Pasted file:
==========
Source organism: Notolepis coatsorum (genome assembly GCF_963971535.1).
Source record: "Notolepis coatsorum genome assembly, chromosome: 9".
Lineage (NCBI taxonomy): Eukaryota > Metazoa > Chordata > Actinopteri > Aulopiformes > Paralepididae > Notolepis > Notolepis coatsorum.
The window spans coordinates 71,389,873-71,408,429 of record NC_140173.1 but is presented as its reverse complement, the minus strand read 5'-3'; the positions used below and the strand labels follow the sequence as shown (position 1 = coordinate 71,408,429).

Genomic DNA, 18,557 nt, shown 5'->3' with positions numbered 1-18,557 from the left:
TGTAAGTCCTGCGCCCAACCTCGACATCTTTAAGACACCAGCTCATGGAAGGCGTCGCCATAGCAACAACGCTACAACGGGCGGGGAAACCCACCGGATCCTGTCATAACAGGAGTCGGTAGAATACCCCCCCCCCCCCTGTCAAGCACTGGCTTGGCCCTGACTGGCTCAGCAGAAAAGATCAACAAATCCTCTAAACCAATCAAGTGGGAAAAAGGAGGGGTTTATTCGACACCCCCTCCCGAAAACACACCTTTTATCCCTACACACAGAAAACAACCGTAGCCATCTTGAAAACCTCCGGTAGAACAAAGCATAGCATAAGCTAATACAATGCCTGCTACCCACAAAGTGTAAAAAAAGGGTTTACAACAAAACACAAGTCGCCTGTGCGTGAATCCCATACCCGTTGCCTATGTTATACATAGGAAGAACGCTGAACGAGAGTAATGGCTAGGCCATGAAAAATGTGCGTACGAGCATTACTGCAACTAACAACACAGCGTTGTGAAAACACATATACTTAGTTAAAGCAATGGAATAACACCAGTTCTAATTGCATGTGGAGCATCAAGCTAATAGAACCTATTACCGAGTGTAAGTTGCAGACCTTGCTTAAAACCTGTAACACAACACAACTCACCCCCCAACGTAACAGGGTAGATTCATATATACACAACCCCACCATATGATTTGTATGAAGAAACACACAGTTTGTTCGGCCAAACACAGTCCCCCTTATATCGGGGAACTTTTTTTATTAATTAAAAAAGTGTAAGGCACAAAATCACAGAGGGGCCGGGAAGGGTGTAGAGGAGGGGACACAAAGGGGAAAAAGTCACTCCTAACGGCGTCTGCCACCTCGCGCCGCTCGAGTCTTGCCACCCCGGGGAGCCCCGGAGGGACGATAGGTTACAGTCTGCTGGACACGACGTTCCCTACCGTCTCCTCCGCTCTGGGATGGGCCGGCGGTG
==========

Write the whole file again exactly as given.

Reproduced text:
Source organism: Notolepis coatsorum (genome assembly GCF_963971535.1).
Source record: "Notolepis coatsorum genome assembly, chromosome: 9".
Lineage (NCBI taxonomy): Eukaryota > Metazoa > Chordata > Actinopteri > Aulopiformes > Paralepididae > Notolepis > Notolepis coatsorum.
The window spans coordinates 71,389,873-71,408,429 of record NC_140173.1 but is presented as its reverse complement, the minus strand read 5'-3'; the positions used below and the strand labels follow the sequence as shown (position 1 = coordinate 71,408,429).

Genomic DNA, 18,557 nt, shown 5'->3' with positions numbered 1-18,557 from the left:
TGTAAGTCCTGCGCCCAACCTCGACATCTTTAAGACACCAGCTCATGGAAGGCGTCGCCATAGCAACAACGCTACAACGGGCGGGGAAACCCACCGGATCCTGTCATAACAGGAGTCGGTAGAATACCCCCCCCCCCCCTGTCAAGCACTGGCTTGGCCCTGACTGGCTCAGCAGAAAAGATCAACAAATCCTCTAAACCAATCAAGTGGGAAAAAGGAGGGGTTTATTCGACACCCCCTCCCGAAAACACACCTTTTATCCCTACACACAGAAAACAACCGTAGCCATCTTGAAAACCTCCGGTAGAACAAAGCATAGCATAAGCTAATACAATGCCTGCTACCCACAAAGTGTAAAAAAAGGGTTTACAACAAAACACAAGTCGCCTGTGCGTGAATCCCATACCCGTTGCCTATGTTATACATAGGAAGAACGCTGAACGAGAGTAATGGCTAGGCCATGAAAAATGTGCGTACGAGCATTACTGCAACTAACAACACAGCGTTGTGAAAACACATATACTTAGTTAAAGCAATGGAATAACACCAGTTCTAATTGCATGTGGAGCATCAAGCTAATAGAACCTATTACCGAGTGTAAGTTGCAGACCTTGCTTAAAACCTGTAACACAACACAACTCACCCCCCAACGTAACAGGGTAGATTCATATATACACAACCCCACCATATGATTTGTATGAAGAAACACACAGTTTGTTCGGCCAAACACAGTCCCCCTTATATCGGGGAACTTTTTTTATTAATTAAAAAAGTGTAAGGCACAAAATCACAGAGGGGCCGGGAAGGGTGTAGAGGAGGGGACACAAAGGGGAAAAAGTCACTCCTAACGGCGTCTGCCACCTCGCGCCGCTCGAGTCTTGCCACCCCGGGGAGCCCCGGAGGGACGATAGGTTACAGTCTGCTGGACACGACGTTCCCTACCGTCTCCTCCGCTCTGGGATGGGCCGGCGGTG